The real horror we are exposed to lies in the director’s cut which our mind’s eye conjures and no two versions of events will ever be the same as they depend on each viewers’s interpretation. Me? I dropped acid for the first time at sixteen and since then my mind goes wherever it damned well pleases whether I like it or not so, needless to say, I’m sitting at the table opposite gramps, pounding my cane incessantly whilst screaming “where’s my cake Bedelia?” Hold on, wrong film. Somebody pass me the bucket and hammer. My point is this, when I close my eyes, it’s the goriest movie in existence. Amusingly, Hooper was originally striving for a PG rating. That blistering hundred degree plus heat must have got to him.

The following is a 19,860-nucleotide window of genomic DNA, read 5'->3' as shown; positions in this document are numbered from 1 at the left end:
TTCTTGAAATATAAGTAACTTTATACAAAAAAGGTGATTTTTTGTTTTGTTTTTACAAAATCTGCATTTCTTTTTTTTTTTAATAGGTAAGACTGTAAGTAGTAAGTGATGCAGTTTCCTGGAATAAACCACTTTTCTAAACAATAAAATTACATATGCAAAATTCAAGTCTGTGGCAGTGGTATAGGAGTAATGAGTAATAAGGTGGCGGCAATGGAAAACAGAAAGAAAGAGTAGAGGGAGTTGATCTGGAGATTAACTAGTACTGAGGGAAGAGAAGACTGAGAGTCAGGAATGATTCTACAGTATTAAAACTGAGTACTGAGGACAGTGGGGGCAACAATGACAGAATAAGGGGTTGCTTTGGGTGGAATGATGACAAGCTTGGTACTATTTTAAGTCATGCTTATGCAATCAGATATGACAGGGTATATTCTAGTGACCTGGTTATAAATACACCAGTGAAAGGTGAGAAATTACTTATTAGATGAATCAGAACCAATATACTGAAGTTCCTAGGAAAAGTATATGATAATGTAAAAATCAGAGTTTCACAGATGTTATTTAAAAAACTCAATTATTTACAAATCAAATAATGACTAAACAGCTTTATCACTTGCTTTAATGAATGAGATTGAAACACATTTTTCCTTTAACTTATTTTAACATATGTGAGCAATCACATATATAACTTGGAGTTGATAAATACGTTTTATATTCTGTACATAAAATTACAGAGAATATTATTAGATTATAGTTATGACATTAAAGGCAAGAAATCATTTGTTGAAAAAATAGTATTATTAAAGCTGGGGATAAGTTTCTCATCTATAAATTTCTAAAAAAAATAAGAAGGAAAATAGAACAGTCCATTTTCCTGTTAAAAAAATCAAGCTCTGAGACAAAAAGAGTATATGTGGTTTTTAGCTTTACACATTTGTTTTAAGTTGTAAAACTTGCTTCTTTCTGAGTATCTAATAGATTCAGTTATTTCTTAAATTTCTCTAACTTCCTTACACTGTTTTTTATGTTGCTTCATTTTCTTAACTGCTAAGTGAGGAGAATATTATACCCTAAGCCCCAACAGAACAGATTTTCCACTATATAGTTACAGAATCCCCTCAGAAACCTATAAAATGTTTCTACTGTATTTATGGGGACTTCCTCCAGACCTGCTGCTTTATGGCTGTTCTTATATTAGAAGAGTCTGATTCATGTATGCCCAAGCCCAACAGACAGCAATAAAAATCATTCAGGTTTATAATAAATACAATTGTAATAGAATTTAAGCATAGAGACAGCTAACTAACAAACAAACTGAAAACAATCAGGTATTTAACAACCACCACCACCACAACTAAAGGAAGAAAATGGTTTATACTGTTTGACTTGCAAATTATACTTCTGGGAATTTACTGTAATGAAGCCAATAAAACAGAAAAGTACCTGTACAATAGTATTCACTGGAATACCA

Predictably, there have been numerous sequels, prequels and reboots along the way, each attempting to expand on the grimy universe depicted here and with wildly varying levels of success. Some have actually worked out rather well (Jonathan Liebesman’s superior prequel The Beginning) and others not so (Kim Henkel’s shamelessly bungling Next Generation) but one thing is true of all these pretenders. They can never hold a candle up to the original and I state that, not to be pompous and arrogant. I simply deal in truths.
The less we know about this ungodly place, the more distressing the thought of being cooped up there. I struggle to grasp how it would feel to stumble into the bone room (complete with dangling teeth mobiles), hearing that sliding door promptly opening behind me, or waiting for gramps to get a better grip on his hammer and give my crown a well-placed dig. It is the material from which sleepless nights derive and anyone who knows me will be aware that I’m actually relatively easily scared if the correct approach is taken. Moreover, I openly encourage any resulting night terrors.